Pandemic debt, childcare responsibilities exacerbates struggles for women | Monday Morning Coffee

Nearly 85 percent of respondents have some form of caregiving responsibility, and almost half of respondents left or reduced hours at their job due to shifts in childcare since March 2020

By: - August 8, 2022 6:30 am

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Good Monday Morning, all. 

Increased debt and childcare responsibilities during the COVID-19 pandemic have left women, especially women of color, struggling financially, according to the Equal Rights Advocates, a national gender justice organization.

The Family Voices Amplified survey, which polled 637 women from over 15 different cities across the United States, found that the majority of participants have had to take on debt since the COVID-19 pandemic due to a reduction in working hours due to increased caregiving responsibilities.

“Even before the pandemic, unequal pay, workplace discrimination, and a lack of affordable childcare put women at a financial disadvantage—all of which is heightened for women of color,” Noreen Farrell, executive director of Equal Rights Advocates said. “These community responses confirm what we’ve all suspected. The pandemic exacerbated all of these issues, and while white men, as well as higher-earning white women, are returning to some form of normalcy, low-to-middle income Black and Latinx breadwinners have been set years behind in their careers and financial goals.”

According to the results, nearly 85 percent of respondents have some form of caregiving responsibility, and almost half of respondents left or reduced hours at their job due to shifts in childcare since March 2020.

Additional Findings: 

  • More than a quarter of survey respondents expect childcare responsibilities will delay or prevent returning to previous levels of employment,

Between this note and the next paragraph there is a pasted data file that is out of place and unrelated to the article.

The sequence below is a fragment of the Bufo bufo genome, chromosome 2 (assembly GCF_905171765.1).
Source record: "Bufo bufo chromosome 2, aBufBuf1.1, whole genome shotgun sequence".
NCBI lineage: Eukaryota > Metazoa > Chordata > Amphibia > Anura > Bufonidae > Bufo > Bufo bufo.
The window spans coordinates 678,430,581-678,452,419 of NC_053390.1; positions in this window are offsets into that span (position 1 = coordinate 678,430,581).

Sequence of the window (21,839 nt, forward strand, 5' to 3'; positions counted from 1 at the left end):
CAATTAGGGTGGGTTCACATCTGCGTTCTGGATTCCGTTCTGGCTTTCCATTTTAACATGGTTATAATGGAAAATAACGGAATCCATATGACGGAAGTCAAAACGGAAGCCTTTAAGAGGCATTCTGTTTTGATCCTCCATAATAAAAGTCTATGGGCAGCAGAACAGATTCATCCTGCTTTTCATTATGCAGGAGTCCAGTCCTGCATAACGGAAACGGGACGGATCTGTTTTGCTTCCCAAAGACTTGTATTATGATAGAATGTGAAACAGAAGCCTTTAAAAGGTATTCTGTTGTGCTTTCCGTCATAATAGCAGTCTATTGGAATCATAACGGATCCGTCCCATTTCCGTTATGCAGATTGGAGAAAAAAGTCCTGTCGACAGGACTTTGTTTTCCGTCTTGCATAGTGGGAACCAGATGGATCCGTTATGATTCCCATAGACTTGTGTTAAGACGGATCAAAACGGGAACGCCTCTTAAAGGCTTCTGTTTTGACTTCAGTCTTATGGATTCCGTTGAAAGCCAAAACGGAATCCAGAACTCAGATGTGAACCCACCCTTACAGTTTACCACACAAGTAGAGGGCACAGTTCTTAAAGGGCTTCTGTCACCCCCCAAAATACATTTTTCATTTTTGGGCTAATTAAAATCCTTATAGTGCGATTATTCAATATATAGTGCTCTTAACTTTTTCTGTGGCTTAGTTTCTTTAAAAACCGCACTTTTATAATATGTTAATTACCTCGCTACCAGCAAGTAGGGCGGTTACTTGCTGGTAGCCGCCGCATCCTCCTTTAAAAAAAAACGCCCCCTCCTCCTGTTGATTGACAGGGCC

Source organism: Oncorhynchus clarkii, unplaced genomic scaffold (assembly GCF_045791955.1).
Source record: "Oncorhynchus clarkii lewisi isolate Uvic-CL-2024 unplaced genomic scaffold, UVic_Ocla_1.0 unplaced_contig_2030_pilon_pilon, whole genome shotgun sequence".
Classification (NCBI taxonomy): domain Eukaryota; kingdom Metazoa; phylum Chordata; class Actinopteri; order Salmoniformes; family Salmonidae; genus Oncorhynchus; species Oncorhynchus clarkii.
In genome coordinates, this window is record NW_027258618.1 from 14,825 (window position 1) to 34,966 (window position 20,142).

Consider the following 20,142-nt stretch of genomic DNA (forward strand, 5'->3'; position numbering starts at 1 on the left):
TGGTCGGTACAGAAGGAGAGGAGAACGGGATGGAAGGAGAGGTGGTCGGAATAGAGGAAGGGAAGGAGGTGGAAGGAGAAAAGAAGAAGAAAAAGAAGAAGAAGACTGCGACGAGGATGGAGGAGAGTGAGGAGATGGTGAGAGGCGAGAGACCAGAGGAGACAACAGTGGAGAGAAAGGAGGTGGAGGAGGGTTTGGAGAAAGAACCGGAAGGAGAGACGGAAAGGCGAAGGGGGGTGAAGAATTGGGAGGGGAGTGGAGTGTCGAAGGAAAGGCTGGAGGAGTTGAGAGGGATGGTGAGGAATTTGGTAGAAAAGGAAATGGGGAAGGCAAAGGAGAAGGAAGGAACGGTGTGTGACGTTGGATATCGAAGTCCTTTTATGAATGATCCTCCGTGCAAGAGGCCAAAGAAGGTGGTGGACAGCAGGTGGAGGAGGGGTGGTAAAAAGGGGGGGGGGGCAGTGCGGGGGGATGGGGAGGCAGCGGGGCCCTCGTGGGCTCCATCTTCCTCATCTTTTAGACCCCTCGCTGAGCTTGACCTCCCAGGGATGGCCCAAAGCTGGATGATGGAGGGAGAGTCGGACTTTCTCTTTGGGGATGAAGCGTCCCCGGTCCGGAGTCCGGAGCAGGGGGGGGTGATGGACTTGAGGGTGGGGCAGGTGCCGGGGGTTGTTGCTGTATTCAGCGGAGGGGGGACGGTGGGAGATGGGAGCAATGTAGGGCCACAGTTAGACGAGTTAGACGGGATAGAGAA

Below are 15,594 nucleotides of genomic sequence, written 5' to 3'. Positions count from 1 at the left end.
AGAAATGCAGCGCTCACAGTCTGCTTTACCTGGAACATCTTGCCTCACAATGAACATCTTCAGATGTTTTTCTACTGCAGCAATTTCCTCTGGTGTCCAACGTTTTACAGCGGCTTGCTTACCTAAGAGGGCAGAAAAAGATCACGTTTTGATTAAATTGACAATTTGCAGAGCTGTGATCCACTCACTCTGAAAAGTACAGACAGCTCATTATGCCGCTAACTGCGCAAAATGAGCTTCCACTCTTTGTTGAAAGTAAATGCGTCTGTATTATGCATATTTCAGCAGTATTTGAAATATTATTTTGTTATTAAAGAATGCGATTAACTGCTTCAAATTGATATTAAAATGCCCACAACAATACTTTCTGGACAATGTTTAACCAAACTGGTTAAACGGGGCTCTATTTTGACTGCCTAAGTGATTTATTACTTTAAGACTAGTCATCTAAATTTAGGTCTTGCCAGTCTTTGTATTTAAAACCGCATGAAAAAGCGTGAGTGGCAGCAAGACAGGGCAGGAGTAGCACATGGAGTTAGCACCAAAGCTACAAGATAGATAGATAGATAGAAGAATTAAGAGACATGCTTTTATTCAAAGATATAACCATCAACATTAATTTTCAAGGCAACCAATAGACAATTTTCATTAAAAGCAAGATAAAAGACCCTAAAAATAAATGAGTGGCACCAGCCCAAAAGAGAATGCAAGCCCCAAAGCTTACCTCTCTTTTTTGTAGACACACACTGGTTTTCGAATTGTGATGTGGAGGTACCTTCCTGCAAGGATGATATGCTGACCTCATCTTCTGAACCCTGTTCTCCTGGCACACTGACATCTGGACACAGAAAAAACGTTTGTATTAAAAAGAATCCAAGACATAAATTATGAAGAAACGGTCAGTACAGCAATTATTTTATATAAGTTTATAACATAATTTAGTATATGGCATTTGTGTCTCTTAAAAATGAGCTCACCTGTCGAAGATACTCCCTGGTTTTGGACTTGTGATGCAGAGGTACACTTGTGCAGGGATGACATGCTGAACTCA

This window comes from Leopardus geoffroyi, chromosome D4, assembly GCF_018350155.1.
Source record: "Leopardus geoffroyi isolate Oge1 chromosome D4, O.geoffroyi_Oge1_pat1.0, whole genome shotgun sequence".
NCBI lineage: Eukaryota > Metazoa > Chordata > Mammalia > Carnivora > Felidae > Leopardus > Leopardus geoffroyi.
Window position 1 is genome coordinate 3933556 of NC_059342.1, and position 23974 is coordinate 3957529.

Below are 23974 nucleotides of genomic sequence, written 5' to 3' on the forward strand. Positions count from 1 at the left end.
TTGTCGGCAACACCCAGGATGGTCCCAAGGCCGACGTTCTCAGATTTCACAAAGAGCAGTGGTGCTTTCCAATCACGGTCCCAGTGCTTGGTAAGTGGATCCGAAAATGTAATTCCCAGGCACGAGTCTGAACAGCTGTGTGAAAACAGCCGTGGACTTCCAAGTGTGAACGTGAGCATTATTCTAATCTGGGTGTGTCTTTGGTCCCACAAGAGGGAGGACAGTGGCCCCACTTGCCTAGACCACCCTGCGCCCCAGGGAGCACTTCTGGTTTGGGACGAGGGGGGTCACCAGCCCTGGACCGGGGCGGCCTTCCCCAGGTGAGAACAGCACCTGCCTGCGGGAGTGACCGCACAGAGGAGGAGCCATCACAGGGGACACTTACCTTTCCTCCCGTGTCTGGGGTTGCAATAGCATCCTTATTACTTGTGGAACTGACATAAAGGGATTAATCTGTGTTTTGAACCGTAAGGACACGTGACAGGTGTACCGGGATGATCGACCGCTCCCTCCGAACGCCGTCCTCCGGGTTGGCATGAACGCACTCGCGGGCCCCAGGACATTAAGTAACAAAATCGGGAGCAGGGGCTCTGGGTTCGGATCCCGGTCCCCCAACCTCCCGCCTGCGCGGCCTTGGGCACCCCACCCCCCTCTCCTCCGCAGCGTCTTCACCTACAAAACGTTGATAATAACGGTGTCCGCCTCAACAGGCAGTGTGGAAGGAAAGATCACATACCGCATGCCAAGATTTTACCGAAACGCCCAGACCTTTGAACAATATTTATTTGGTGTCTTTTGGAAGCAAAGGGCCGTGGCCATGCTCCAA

• More than a quarter expect childcare responsibilities will delay or prevent the beginning or continuing education,
  • Twenty percent of respondents expect childcare responsibilities will delay or prevent achieving long-term financial goals,
  • Eighty-six percent experienced one or more of the following shifts in employment because of the pandemic: layoff, furlough, decrease in hours or wages,
  • Seventy-seven percent experienced some form of discrimination in their current employment.

“It’s clear that women of color, in particular Black and Latina women, have been significantly impacted by the pandemic, and will feel the impact on their finances for decades to come unless action is taken,” Farrell said. “This will only worsen as access to abortion and reproductive health care options force unplanned pregnancies. There are major changes that must be made in our economic system if we want to create financial stability for all Americans. These include affordable childcare, fair pay and job security, protection from discrimination, rental assistance, and debt relief.”

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